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In recent years, there have been multiple sets of diagnostic criteria developed (eg, Feighner, RDC, DSM-III, and DSM-III-R) and two more are on the horizon (International Classification of Diseases, 10th Revision, and DSM-IV). Depending on a number of factors (eg, when the study was done, prior experience with the system, and desire for comparability with similar studies), the researcher will choose a diagnostic system to define the study population. Dr Osser correctly points out that the clinician who is only familiar with the current standard system (now DSM-III-R) may have great difficulty in interpreting the results of published studies that use systems with which he or she is not familiar.There are two solutions to this problem. The first would be for journals to require that all submitted papers use the current official system, or the prior official system if the study had started before the adoption of the current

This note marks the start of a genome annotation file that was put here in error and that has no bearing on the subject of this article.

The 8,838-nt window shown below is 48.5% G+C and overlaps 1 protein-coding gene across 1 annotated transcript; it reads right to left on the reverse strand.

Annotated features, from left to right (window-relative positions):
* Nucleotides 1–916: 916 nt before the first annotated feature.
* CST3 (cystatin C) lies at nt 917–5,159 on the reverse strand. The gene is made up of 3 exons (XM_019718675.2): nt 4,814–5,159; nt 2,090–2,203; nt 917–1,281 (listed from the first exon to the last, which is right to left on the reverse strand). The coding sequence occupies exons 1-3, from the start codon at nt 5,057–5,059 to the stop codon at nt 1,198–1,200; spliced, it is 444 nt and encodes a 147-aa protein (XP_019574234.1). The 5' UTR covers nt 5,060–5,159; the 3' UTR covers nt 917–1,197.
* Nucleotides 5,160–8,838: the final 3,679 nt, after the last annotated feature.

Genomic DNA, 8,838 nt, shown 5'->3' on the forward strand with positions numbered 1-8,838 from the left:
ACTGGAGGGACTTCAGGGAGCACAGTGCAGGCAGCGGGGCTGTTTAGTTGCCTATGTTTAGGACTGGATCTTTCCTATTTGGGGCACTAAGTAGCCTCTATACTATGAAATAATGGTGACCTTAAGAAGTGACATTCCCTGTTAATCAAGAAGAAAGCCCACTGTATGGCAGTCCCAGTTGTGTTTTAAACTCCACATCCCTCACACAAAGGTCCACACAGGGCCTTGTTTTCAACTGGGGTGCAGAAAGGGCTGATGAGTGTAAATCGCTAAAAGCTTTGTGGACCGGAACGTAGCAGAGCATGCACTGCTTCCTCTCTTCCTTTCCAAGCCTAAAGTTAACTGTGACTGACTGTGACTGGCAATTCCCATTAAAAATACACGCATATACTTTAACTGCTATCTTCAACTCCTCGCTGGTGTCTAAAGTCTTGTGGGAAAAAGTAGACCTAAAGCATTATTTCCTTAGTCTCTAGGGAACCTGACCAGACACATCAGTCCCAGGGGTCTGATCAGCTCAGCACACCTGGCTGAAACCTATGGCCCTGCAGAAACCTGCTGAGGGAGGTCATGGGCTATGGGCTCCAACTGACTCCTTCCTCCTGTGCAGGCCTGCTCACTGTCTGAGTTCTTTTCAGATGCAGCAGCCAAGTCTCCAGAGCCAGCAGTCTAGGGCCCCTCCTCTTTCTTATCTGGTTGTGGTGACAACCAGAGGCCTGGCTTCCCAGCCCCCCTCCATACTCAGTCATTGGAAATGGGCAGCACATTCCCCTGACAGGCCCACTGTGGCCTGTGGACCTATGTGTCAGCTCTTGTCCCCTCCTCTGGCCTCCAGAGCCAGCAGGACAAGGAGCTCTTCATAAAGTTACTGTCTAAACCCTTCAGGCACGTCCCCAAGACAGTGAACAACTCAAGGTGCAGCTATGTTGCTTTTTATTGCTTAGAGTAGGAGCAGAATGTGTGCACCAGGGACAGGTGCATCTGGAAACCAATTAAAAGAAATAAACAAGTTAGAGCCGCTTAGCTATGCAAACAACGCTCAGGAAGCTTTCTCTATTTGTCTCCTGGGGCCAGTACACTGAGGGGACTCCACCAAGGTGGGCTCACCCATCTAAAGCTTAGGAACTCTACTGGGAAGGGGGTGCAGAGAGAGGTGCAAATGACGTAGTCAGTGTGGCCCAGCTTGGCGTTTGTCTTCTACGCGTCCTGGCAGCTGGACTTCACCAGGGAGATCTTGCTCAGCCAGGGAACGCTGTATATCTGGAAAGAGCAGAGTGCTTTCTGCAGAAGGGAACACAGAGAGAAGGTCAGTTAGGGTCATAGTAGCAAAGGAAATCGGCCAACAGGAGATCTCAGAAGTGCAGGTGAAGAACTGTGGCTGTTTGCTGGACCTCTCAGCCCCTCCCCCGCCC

Spitzer RL, First MB. Use of Antidepressants in Schizophrenia: Diagnostic Problems-Reply. Arch Gen Psychiatry. 1990;47(10):980. doi:10.1001/archpsyc.1990.01810220096019